Flexbox, floats, and inline-block for layouts

Are you confused whether to use float, inline-block, or flexbox?

Both float and inline-block work fine in different scenarios when you just want to place HTML elements side-by-side, but each has its limitations.

As long as you use a clearfix hack on the parent container, floats work just fine, but you can’t center floats. (at least not without hackery)

Inline-block elements, however, can be centered fairly easily with text-align: center but you can’t easily align two elements to opposite sides of a parent container like you can with a simple float:left and float:right.

Flexbox solves the shortcomings listed above and many more, but browser support is limited. So what can you do?

You can use flexbox and inline-block (or flexbox and floats)!

Flexbox will ignore float and inline-block properties, which means it can be treated as an enhancement to your layouts. Therefore, older browsers will simply use the float and inline-block-style layouts, while modern browsers will use the flexbox goodness.

Here is one example of layering flexbox on top of inline-block, and the enhancements flexbox brings along with it.

Using flexbox as an enhancement to an inline-block layout

Here is an line-block layout:

See the Pen Inline-block + Flexbox by Joey Augustin (@joeaugie) on CodePen.

Note: both this and the final example look better in a separate window on a wider screen. :)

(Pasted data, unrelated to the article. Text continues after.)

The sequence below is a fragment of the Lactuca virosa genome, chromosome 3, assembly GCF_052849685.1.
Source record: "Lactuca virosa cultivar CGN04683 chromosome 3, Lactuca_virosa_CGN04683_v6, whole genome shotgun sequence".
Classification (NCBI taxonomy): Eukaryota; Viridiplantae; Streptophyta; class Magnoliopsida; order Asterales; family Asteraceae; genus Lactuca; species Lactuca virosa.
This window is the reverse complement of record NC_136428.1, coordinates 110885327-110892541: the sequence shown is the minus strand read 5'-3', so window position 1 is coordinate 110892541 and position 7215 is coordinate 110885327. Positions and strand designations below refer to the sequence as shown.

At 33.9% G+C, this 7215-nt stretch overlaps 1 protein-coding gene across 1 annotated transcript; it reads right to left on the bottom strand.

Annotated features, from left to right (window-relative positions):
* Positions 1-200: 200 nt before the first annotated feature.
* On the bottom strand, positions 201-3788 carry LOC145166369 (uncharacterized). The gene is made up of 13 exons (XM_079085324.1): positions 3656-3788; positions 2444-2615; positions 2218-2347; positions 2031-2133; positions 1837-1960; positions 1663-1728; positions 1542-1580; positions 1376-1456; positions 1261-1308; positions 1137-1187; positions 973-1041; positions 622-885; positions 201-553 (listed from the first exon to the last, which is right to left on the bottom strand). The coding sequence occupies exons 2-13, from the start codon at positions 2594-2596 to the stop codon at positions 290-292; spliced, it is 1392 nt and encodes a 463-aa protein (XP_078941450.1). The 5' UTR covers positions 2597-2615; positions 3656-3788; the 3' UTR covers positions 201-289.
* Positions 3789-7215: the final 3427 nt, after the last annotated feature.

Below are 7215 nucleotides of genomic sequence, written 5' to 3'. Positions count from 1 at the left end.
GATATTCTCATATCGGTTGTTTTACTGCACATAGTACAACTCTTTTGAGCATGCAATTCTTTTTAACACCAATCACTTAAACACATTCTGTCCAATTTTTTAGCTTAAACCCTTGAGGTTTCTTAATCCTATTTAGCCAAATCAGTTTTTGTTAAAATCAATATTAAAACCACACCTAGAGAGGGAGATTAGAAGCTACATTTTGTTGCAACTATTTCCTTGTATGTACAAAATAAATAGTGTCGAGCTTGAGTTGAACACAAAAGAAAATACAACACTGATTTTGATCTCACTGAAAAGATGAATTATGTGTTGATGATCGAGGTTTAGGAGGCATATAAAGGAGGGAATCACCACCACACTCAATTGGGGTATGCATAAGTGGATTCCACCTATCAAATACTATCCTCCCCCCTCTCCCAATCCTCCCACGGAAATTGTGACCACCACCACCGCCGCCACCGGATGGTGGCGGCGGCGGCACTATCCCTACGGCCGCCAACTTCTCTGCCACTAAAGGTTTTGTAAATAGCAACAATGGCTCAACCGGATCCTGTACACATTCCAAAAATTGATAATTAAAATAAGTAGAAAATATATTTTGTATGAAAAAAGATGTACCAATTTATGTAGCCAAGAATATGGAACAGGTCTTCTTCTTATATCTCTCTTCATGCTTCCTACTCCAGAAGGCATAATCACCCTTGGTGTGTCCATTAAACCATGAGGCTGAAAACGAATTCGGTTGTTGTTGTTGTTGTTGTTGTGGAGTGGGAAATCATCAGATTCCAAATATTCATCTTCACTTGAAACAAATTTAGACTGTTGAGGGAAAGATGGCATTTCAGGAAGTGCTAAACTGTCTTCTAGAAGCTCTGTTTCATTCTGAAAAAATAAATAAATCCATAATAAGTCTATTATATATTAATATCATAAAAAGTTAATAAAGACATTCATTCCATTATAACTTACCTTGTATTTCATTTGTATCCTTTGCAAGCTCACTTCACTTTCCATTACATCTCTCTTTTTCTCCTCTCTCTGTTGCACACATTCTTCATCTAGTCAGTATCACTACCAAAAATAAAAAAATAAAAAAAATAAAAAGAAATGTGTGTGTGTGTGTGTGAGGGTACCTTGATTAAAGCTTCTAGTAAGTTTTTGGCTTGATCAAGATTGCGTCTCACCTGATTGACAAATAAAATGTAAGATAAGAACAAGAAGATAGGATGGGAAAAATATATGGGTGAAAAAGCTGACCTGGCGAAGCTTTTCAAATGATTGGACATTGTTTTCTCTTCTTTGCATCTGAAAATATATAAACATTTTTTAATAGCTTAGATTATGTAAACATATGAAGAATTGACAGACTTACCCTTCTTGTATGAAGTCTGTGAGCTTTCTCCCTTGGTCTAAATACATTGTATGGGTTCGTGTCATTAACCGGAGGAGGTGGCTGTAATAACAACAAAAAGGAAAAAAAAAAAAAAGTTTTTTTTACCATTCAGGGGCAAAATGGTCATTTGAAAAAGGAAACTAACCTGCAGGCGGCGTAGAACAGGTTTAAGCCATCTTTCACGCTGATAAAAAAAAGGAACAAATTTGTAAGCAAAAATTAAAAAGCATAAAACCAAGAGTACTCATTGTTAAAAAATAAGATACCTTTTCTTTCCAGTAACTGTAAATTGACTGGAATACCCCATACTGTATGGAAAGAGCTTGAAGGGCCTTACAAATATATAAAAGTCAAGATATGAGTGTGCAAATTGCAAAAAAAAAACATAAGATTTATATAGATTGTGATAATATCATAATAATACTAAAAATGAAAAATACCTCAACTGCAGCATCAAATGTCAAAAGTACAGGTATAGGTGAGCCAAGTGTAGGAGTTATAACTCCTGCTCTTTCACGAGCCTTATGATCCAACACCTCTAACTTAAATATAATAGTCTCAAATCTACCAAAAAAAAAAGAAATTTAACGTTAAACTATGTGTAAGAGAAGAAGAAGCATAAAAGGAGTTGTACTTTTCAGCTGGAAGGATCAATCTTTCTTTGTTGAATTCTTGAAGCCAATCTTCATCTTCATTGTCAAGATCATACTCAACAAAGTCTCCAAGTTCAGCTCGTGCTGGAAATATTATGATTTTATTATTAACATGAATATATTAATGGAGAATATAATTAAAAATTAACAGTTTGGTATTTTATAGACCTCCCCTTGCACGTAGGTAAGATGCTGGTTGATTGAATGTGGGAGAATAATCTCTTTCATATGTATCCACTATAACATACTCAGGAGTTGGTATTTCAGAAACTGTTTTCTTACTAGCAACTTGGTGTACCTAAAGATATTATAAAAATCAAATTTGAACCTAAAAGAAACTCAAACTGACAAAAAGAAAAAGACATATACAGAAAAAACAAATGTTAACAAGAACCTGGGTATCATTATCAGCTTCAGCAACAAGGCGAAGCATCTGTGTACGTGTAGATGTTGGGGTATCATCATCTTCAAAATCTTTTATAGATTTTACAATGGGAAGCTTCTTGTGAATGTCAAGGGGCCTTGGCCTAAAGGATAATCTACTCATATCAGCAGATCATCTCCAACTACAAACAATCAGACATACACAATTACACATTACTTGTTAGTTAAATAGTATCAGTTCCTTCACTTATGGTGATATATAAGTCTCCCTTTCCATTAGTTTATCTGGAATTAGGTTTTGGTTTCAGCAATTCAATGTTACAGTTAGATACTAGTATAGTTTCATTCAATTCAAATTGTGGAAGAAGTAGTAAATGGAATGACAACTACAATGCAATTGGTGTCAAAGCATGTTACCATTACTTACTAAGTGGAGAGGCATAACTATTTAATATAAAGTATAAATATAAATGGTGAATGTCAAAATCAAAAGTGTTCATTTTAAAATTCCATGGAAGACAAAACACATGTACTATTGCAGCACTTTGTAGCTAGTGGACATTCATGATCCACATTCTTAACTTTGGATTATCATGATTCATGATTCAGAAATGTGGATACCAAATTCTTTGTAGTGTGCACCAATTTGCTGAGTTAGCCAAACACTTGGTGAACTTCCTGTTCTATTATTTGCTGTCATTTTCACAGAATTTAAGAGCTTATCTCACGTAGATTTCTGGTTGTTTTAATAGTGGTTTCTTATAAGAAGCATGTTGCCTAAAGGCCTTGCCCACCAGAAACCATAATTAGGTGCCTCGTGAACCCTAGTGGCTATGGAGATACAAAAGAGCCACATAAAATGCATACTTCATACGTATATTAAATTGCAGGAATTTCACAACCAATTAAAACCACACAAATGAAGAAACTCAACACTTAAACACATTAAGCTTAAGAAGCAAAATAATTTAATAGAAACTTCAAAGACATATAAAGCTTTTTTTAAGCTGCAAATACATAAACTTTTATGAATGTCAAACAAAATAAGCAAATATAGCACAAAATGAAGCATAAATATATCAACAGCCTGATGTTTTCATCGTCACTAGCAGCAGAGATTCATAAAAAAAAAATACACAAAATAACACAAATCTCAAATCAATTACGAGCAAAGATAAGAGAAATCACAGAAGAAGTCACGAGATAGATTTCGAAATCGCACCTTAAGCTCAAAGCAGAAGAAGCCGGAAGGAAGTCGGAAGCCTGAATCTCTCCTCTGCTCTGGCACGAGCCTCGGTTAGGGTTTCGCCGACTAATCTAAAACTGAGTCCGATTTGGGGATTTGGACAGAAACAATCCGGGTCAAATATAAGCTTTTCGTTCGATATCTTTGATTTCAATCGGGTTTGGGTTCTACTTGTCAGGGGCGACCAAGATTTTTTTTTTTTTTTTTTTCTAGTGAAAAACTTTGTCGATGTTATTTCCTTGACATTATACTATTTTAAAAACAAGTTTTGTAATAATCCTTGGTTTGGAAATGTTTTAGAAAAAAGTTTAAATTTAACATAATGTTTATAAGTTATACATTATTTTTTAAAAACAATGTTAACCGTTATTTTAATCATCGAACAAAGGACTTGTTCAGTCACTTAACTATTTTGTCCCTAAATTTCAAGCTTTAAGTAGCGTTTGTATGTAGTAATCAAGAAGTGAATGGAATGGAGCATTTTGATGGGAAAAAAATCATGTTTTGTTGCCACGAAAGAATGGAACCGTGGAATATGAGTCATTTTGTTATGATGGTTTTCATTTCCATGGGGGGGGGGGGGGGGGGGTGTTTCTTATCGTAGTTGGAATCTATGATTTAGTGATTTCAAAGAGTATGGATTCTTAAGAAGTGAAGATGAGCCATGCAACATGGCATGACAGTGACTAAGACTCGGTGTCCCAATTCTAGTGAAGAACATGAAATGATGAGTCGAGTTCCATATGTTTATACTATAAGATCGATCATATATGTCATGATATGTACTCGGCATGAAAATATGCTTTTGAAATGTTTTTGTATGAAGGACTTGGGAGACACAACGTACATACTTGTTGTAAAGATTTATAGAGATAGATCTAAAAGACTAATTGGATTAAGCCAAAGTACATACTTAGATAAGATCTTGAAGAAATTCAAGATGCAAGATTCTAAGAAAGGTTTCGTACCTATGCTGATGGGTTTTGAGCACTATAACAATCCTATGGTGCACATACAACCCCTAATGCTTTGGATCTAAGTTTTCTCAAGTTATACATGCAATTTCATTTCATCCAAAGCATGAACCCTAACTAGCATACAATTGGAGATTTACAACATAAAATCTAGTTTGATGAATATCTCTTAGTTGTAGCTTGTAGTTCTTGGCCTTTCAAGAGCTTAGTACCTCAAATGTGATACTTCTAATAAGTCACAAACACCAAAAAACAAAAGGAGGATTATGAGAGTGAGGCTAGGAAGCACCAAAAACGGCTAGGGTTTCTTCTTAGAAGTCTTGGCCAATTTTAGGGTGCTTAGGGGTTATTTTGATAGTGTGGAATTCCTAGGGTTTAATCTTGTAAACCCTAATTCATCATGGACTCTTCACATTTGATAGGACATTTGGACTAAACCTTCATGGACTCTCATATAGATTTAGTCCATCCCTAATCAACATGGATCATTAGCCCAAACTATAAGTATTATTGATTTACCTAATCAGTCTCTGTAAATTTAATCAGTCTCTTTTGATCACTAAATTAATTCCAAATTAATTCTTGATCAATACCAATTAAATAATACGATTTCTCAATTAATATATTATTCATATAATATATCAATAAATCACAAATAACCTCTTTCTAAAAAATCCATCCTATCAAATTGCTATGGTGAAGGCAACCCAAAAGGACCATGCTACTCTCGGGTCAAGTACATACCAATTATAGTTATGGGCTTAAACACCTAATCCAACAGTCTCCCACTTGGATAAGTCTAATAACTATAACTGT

I am using Pure CSS and its corresponding grid system (.pure-g for containers and .pure-u for grid elements) which utilizes inline-block for layouts. Pure CSS also has display: flex by default on the .pure-g class, but I removed it so I could add it separately to show how it all works.

Scenario: What if you wanted to have each grid item equal height and position the button to always be at the bottom of the container, no matter the whitespace above it?

To accomplish this with the inline block layout, you may have to write some javascript to equal out the heights and do some funky absolute positioning in order to keep the buy button at the bottom of the container. Not fun and very time consuming.

With flexbox, you can accomplish these tasks with less fuss (once you get the hang of it, of course, which will take time and perhaps a different mental approach).

Here are some steps you could take:

First, declare display:flex on the outer container and use justify-content:space-around to space them out evenly and center them all at the same time. (win!)

Then, added display:flex on each grid item to turn them into flex parents as well. (A flex item can also be a parent)

Next, use flex-direction:column to change each grid item’s axis to vertical. (By default, it's horizontal)

Then, since the axis is vertical, use justify-content: space-between to pin the top content (the image, title and paragraph all inside a div) to the top of the grid container, and the buy button to the bottom.

Finally, use align-items: center so the buy button doesn’t get stretched out, because by default, align-items is set to stretch.

Here is the result:

See the Pen Inline-block + Flexbox by Joey Augustin (@joeaugie) on CodePen.

Here is a video of me explaining this process in more detail:

I hope this helps you on your CSS layout mastery journey. If you have any questions or comments, I’d love to talk on Twitter - joeaugie.